• Managing FinTech Partnerships: Identifying and managing partnerships with FinTech companies is a nuanced challenge. Banks must skillfully select the right partners to fill technological gaps, fostering relationships that are both strategic and symbiotic. The complexity lies in integrating these partnerships into the banking ecosystem in a way that complements existing capabilities and aligns with the bank's long-term vision.

Addressing these challenges requires a strategic approach, where careful planning, expertise in technology integration and a deep understanding of the regulatory landscape are vital. By surmounting these hurdles, banks can fully realize the potential of composable banking to bring about a more agile, customer-focused and resilient banking environment.

Leveraging Accelerators for Composable Banking

As the banking sector advances towards more adaptable and resilient solutions available via various FinTech providers, accelerators can prove to be a useful tool to help banks understand how quickly they can leverage these solutions to innovate and offer new banking products and features. Our own model bank accelerator – referred to as Nou Bank – can help financial institutions swiftly bring to market a wide array of banking services by leveraging a suite of pre-integrated, composable products. Leveraging accelerators like this offers banks an unprecedented ease of customization and integration, while placing an emphasis on the agility and shorter time to market that characterizes composable banking.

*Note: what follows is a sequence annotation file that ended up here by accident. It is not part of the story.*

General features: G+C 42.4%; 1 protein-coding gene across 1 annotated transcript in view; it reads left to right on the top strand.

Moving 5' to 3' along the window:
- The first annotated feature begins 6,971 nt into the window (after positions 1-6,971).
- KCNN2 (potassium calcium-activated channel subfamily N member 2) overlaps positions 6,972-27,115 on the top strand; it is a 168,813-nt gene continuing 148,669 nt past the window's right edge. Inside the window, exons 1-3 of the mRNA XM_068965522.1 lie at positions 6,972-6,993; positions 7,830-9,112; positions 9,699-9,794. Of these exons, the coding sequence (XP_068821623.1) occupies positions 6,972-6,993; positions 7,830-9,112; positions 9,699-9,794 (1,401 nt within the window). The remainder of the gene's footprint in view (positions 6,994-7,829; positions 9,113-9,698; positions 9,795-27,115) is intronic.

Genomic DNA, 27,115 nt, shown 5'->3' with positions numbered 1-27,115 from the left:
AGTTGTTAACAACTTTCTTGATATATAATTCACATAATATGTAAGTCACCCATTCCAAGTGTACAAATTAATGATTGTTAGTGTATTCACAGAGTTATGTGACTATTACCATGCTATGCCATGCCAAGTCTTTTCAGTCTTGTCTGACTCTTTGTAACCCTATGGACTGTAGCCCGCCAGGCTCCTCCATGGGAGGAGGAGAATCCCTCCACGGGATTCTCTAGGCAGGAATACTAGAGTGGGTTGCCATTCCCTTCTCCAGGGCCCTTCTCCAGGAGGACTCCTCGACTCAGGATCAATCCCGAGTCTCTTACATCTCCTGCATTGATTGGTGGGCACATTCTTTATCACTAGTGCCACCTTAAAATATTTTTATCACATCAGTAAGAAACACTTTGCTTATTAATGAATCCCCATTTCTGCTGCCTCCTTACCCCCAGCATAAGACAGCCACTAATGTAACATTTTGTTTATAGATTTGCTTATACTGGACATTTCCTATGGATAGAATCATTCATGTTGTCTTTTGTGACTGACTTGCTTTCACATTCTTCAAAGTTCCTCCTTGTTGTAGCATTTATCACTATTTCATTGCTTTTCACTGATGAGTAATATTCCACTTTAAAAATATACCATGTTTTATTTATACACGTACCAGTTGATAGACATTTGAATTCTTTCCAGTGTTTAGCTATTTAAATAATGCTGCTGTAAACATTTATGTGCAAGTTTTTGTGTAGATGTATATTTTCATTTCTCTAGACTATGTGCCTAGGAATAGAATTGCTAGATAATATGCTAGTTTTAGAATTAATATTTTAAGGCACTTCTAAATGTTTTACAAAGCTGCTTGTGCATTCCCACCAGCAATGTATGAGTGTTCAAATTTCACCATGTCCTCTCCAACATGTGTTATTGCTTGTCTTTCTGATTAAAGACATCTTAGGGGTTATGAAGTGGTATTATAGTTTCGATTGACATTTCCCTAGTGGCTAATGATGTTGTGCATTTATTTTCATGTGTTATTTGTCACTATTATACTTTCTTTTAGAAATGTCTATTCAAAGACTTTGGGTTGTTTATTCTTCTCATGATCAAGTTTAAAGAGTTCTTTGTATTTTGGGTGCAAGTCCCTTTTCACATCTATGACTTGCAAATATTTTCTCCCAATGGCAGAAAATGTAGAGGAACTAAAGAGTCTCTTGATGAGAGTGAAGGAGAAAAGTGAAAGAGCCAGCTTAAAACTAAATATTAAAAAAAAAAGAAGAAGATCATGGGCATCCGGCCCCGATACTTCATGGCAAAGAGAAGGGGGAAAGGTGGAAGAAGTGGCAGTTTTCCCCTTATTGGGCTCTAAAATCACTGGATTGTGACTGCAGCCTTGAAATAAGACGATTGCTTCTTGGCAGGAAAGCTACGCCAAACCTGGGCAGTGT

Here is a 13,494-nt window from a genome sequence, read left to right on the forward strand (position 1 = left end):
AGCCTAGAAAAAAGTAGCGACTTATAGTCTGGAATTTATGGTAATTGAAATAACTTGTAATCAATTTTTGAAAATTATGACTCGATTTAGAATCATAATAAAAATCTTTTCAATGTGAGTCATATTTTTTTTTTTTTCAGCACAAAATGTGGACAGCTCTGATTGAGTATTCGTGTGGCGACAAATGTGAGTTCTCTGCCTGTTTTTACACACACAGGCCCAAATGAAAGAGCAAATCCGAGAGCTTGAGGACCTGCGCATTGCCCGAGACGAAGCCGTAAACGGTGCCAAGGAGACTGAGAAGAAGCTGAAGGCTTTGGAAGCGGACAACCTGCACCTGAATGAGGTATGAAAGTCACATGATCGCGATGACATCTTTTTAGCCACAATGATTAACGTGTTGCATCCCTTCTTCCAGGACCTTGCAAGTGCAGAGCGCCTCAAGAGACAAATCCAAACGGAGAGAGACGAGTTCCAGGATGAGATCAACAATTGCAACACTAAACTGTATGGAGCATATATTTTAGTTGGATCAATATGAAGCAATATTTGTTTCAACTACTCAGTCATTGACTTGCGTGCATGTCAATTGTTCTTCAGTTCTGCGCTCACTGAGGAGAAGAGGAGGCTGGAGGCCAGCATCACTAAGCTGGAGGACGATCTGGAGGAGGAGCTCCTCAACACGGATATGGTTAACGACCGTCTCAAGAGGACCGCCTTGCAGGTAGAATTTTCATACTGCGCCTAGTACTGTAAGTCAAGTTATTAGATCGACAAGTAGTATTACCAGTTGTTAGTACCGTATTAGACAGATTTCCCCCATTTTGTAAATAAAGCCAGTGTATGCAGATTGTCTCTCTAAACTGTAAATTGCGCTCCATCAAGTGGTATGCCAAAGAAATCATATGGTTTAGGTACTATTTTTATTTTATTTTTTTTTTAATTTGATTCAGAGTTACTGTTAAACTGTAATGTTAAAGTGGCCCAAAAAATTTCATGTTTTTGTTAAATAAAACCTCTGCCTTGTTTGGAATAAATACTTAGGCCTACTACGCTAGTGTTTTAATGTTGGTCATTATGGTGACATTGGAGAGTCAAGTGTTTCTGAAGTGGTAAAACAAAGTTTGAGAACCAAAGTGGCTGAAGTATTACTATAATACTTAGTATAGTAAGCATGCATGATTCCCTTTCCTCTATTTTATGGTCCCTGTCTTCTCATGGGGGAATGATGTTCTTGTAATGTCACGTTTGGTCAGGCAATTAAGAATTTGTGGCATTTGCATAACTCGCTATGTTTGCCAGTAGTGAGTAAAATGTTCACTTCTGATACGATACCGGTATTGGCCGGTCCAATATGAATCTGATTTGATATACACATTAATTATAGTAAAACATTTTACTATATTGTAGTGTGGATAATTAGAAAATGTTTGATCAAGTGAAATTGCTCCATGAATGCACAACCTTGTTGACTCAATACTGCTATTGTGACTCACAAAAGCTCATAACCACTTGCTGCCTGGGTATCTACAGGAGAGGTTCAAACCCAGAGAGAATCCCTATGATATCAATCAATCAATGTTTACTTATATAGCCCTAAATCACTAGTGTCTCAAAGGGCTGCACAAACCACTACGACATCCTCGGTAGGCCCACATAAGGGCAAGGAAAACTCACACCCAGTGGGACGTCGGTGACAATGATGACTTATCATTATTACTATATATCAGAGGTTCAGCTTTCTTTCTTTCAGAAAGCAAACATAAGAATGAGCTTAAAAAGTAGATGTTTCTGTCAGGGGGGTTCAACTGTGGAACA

Accelerators can be a useful tool to help banks rapidly adapt to ever-shifting market demands and evolving customer expectations. In addition, these tools can help banks bypass the intricacies involved in constructing complex systems from the ground up, thus ensuring a seamless transition to a modern banking framework.

Perhaps the most important aspect composable banking accelerators have to offer is their versatility. Whether charting the course for a new, greenfield project or transitioning existing systems through a phased approach, accelerators can provide banks with access to a necessary toolkit and modular components to ensure a successful journey toward becoming composable.


The shift towards a composable and coreless banking architecture represents more than technological evolution; it is a strategic transformation that aligns with the future of banking. This model not only anticipates the need for high operational efficiency and robust risk management but also positions banks to create value in innovative ways, ultimately leading to enhanced customer satisfaction and stronger financial performance. The industry's progression from traditional, monolithic systems to modular, cloud-based architectures promises a future of flexibility, efficiency and responsiveness to rapidly changing market demands. 

Banks that successfully navigate this transition, leveraging accelerators like EPAM’s Nou Bank and adhering to best practices, will position themselves as leaders in the next wave of financial innovation. They will not only overcome the challenges of today's banking environment but also set new benchmarks for customer satisfaction, operational excellence and strategic growth. As financial institutions continue to adapt and evolve, the insights and case studies discussed herein should serve as beacons, guiding them through the transformative waves of composable banking.